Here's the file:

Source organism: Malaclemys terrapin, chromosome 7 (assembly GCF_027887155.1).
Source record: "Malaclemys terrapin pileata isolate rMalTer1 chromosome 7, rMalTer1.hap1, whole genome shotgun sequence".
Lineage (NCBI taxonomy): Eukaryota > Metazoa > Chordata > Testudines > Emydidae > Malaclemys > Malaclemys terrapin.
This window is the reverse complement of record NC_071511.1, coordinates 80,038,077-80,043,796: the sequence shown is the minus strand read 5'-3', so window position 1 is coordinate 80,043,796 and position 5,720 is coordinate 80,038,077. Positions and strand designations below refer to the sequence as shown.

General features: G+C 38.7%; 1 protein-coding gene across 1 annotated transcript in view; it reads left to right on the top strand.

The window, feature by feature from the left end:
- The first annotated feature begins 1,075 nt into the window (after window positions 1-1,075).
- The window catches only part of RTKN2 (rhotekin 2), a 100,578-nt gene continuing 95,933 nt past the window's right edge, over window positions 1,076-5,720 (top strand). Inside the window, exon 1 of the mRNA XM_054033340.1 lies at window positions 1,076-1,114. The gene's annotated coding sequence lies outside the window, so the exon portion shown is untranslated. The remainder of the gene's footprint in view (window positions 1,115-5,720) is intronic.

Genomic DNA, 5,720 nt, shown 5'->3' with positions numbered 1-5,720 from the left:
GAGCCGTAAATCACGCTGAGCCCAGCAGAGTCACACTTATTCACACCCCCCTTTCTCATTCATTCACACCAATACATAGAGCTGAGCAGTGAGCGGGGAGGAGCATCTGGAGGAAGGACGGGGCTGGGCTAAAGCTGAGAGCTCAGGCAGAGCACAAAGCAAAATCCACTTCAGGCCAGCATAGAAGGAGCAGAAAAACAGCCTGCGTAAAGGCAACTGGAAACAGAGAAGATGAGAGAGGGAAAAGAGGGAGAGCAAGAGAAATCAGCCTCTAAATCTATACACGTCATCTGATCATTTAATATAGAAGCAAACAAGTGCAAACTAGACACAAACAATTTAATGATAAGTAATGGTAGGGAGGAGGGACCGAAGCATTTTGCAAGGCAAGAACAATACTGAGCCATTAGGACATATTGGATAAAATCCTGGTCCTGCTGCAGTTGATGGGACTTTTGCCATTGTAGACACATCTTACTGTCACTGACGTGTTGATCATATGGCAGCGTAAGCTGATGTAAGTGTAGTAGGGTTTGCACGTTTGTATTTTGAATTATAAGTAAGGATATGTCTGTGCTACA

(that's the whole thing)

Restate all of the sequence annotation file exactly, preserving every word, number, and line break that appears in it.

Source organism: Malaclemys terrapin, chromosome 7 (assembly GCF_027887155.1).
Source record: "Malaclemys terrapin pileata isolate rMalTer1 chromosome 7, rMalTer1.hap1, whole genome shotgun sequence".
Lineage (NCBI taxonomy): Eukaryota > Metazoa > Chordata > Testudines > Emydidae > Malaclemys > Malaclemys terrapin.
This window is the reverse complement of record NC_071511.1, coordinates 80,038,077-80,043,796: the sequence shown is the minus strand read 5'-3', so window position 1 is coordinate 80,043,796 and position 5,720 is coordinate 80,038,077. Positions and strand designations below refer to the sequence as shown.

General features: G+C 38.7%; 1 protein-coding gene across 1 annotated transcript in view; it reads left to right on the top strand.

The window, feature by feature from the left end:
- The first annotated feature begins 1,075 nt into the window (after window positions 1-1,075).
- The window catches only part of RTKN2 (rhotekin 2), a 100,578-nt gene continuing 95,933 nt past the window's right edge, over window positions 1,076-5,720 (top strand). Inside the window, exon 1 of the mRNA XM_054033340.1 lies at window positions 1,076-1,114. The gene's annotated coding sequence lies outside the window, so the exon portion shown is untranslated. The remainder of the gene's footprint in view (window positions 1,115-5,720) is intronic.

Genomic DNA, 5,720 nt, shown 5'->3' with positions numbered 1-5,720 from the left:
GAGCCGTAAATCACGCTGAGCCCAGCAGAGTCACACTTATTCACACCCCCCTTTCTCATTCATTCACACCAATACATAGAGCTGAGCAGTGAGCGGGGAGGAGCATCTGGAGGAAGGACGGGGCTGGGCTAAAGCTGAGAGCTCAGGCAGAGCACAAAGCAAAATCCACTTCAGGCCAGCATAGAAGGAGCAGAAAAACAGCCTGCGTAAAGGCAACTGGAAACAGAGAAGATGAGAGAGGGAAAAGAGGGAGAGCAAGAGAAATCAGCCTCTAAATCTATACACGTCATCTGATCATTTAATATAGAAGCAAACAAGTGCAAACTAGACACAAACAATTTAATGATAAGTAATGGTAGGGAGGAGGGACCGAAGCATTTTGCAAGGCAAGAACAATACTGAGCCATTAGGACATATTGGATAAAATCCTGGTCCTGCTGCAGTTGATGGGACTTTTGCCATTGTAGACACATCTTACTGTCACTGACGTGTTGATCATATGGCAGCGTAAGCTGATGTAAGTGTAGTAGGGTTTGCACGTTTGTATTTTGAATTATAAGTAAGGATATGTCTGTGCTACA